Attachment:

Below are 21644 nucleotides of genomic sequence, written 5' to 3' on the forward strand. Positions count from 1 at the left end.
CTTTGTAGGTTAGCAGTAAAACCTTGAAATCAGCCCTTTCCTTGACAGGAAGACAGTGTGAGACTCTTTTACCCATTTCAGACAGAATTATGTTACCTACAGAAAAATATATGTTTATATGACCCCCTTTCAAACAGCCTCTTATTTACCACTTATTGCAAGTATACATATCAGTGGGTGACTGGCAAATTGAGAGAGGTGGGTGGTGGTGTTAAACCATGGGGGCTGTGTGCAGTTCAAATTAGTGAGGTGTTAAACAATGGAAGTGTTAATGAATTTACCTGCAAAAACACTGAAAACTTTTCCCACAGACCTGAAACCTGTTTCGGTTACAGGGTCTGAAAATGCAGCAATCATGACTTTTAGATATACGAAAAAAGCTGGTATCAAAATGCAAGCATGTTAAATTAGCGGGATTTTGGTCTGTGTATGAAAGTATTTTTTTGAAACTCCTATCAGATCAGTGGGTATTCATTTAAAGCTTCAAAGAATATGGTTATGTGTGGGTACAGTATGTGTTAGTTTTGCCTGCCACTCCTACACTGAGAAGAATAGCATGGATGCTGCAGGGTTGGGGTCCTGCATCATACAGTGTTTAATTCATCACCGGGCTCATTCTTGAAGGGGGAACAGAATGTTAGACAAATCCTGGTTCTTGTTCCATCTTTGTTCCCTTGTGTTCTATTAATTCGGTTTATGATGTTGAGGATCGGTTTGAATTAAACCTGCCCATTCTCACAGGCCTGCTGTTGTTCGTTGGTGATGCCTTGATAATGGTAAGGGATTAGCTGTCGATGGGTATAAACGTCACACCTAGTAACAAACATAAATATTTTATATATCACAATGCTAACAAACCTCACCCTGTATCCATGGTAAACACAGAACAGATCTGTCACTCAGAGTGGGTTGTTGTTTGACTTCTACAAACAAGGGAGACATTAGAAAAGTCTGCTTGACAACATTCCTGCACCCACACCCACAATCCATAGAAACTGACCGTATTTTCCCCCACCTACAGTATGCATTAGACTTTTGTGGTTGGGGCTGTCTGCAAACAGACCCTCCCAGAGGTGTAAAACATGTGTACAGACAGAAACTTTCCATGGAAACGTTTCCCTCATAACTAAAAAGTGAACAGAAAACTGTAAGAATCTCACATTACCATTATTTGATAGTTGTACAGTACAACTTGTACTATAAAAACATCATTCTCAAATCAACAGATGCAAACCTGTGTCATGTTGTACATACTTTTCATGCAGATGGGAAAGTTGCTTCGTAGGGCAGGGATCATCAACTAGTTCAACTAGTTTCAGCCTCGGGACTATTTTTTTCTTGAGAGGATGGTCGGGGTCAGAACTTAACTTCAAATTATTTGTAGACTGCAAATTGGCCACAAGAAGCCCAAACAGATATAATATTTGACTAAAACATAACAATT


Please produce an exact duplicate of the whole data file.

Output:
Below are 21644 nucleotides of genomic sequence, written 5' to 3' on the forward strand. Positions count from 1 at the left end.
CTTTGTAGGTTAGCAGTAAAACCTTGAAATCAGCCCTTTCCTTGACAGGAAGACAGTGTGAGACTCTTTTACCCATTTCAGACAGAATTATGTTACCTACAGAAAAATATATGTTTATATGACCCCCTTTCAAACAGCCTCTTATTTACCACTTATTGCAAGTATACATATCAGTGGGTGACTGGCAAATTGAGAGAGGTGGGTGGTGGTGTTAAACCATGGGGGCTGTGTGCAGTTCAAATTAGTGAGGTGTTAAACAATGGAAGTGTTAATGAATTTACCTGCAAAAACACTGAAAACTTTTCCCACAGACCTGAAACCTGTTTCGGTTACAGGGTCTGAAAATGCAGCAATCATGACTTTTAGATATACGAAAAAAGCTGGTATCAAAATGCAAGCATGTTAAATTAGCGGGATTTTGGTCTGTGTATGAAAGTATTTTTTTGAAACTCCTATCAGATCAGTGGGTATTCATTTAAAGCTTCAAAGAATATGGTTATGTGTGGGTACAGTATGTGTTAGTTTTGCCTGCCACTCCTACACTGAGAAGAATAGCATGGATGCTGCAGGGTTGGGGTCCTGCATCATACAGTGTTTAATTCATCACCGGGCTCATTCTTGAAGGGGGAACAGAATGTTAGACAAATCCTGGTTCTTGTTCCATCTTTGTTCCCTTGTGTTCTATTAATTCGGTTTATGATGTTGAGGATCGGTTTGAATTAAACCTGCCCATTCTCACAGGCCTGCTGTTGTTCGTTGGTGATGCCTTGATAATGGTAAGGGATTAGCTGTCGATGGGTATAAACGTCACACCTAGTAACAAACATAAATATTTTATATATCACAATGCTAACAAACCTCACCCTGTATCCATGGTAAACACAGAACAGATCTGTCACTCAGAGTGGGTTGTTGTTTGACTTCTACAAACAAGGGAGACATTAGAAAAGTCTGCTTGACAACATTCCTGCACCCACACCCACAATCCATAGAAACTGACCGTATTTTCCCCCACCTACAGTATGCATTAGACTTTTGTGGTTGGGGCTGTCTGCAAACAGACCCTCCCAGAGGTGTAAAACATGTGTACAGACAGAAACTTTCCATGGAAACGTTTCCCTCATAACTAAAAAGTGAACAGAAAACTGTAAGAATCTCACATTACCATTATTTGATAGTTGTACAGTACAACTTGTACTATAAAAACATCATTCTCAAATCAACAGATGCAAACCTGTGTCATGTTGTACATACTTTTCATGCAGATGGGAAAGTTGCTTCGTAGGGCAGGGATCATCAACTAGTTCAACTAGTTTCAGCCTCGGGACTATTTTTTTCTTGAGAGGATGGTCGGGGTCAGAACTTAACTTCAAATTATTTGTAGACTGCAAATTGGCCACAAGAAGCCCAAACAGATATAATATTTGACTAAAACATAACAATT